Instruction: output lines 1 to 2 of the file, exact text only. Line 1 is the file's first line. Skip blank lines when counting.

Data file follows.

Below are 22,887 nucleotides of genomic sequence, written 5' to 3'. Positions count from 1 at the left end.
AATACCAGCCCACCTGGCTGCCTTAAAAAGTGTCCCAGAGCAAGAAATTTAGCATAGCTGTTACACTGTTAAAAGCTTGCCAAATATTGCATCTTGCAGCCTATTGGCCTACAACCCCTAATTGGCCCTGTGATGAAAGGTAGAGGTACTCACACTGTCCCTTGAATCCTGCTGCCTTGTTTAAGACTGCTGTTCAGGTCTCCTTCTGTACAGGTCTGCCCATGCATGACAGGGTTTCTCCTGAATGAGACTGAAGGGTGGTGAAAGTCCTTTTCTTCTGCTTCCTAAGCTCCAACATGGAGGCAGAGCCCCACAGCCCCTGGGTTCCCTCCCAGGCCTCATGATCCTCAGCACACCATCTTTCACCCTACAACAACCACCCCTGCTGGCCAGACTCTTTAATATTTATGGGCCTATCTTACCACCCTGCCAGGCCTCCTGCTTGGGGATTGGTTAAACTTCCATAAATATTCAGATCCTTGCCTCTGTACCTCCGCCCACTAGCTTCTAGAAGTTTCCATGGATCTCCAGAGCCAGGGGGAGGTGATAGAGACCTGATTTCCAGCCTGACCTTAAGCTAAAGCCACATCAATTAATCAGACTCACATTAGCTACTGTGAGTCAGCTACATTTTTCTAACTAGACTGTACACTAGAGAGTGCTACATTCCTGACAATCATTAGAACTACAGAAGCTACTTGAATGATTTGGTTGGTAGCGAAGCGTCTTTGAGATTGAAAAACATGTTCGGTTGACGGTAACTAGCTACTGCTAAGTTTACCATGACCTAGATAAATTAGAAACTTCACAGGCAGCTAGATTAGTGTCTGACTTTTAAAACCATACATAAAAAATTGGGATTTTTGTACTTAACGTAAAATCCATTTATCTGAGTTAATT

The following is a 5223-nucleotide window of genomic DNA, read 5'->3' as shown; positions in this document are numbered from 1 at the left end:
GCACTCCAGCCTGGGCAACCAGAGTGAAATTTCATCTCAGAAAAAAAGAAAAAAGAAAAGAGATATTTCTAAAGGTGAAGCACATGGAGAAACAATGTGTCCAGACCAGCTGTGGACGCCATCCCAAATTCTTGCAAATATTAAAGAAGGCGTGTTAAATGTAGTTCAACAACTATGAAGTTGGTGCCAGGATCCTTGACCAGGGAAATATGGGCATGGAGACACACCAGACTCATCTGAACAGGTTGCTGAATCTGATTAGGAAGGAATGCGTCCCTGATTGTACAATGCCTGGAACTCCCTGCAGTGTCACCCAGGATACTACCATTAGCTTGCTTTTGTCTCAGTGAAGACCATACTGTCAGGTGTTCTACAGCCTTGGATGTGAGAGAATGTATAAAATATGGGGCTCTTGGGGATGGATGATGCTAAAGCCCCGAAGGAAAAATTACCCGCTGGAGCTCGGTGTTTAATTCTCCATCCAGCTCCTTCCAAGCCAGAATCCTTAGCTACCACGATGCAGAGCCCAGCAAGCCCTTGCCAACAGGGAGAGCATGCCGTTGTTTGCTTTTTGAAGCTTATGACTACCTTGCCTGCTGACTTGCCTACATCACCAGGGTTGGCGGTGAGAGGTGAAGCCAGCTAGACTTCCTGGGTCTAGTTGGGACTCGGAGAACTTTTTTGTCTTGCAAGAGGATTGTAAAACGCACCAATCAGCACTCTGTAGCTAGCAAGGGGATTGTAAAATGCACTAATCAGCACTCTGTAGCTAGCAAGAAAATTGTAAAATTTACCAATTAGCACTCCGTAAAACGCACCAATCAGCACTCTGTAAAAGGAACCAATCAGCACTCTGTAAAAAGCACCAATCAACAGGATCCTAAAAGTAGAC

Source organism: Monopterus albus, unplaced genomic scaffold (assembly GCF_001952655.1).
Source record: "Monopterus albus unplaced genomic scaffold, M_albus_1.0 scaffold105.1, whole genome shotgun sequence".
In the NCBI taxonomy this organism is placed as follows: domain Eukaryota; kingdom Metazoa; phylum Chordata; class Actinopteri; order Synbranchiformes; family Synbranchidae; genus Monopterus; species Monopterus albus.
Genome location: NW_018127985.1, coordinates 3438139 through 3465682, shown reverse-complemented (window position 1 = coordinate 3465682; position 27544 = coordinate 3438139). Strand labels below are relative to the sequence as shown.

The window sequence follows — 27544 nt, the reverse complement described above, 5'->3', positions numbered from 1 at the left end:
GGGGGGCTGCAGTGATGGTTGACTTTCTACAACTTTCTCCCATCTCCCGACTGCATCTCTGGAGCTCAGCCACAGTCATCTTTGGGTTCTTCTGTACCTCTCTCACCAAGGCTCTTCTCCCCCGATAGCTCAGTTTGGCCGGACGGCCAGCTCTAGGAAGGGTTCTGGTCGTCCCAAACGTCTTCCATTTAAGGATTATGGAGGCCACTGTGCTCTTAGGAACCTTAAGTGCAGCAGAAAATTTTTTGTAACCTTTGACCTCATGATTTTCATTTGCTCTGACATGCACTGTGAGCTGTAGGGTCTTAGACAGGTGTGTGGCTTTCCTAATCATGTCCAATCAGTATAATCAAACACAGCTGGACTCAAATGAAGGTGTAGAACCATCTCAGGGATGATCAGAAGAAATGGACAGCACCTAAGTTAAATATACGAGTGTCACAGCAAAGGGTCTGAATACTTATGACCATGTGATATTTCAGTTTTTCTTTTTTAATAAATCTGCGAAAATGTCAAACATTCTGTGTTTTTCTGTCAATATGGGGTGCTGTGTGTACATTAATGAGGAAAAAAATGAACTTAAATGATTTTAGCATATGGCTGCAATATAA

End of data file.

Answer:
Below are 22,887 nucleotides of genomic sequence, written 5' to 3'. Positions count from 1 at the left end.
AATACCAGCCCACCTGGCTGCCTTAAAAAGTGTCCCAGAGCAAGAAATTTAGCATAGCTGTTACACTGTTAAAAGCTTGCCAAATATTGCATCTTGCAGCCTATTGGCCTACAACCCCTAATTGGCCCTGTGATGAAAGGTAGAGGTACTCACACTGTCCCTTGAATCCTGCTGCCTTGTTTAAGACTGCTGTTCAGGTCTCCTTCTGTACAGGTCTGCCCATGCATGACAGGGTTTCTCCTGAATGAGACTGAAGGGTGGTGAAAGTCCTTTTCTTCTGCTTCCTAAGCTCCAACATGGAGGCAGAGCCCCACAGCCCCTGGGTTCCCTCCCAGGCCTCATGATCCTCAGCACACCATCTTTCACCCTACAACAACCACCCCTGCTGGCCAGACTCTTTAATATTTATGGGCCTATCTTACCACCCTGCCAGGCCTCCTGCTTGGGGATTGGTTAAACTTCCATAAATATTCAGATCCTTGCCTCTGTACCTCCGCCCACTAGCTTCTAGAAGTTTCCATGGATCTCCAGAGCCAGGGGGAGGTGATAGAGACCTGATTTCCAGCCTGACCTTAAGCTAAAGCCACATCAATTAATCAGACTCACATTAGCTACTGTGAGTCAGCTACATTTTTCTAACTAGACTGTACACTAGAGAGTGCTACATTCCTGACAATCATTAGAACTACAGAAGCTACTTGAATGATTTGGTTGGTAGCGAAGCGTCTTTGAGATTGAAAAACATGTTCGGTTGACGGTAACTAGCTACTGCTAAGTTTACCATGACCTAGATAAATTAGAAACTTCACAGGCAGCTAGATTAGTGTCTGACTTTTAAAACCATACATAAAAAATTGGGATTTTTGTACTTAACGTAAAATCCATTTATCTGAGTTAATT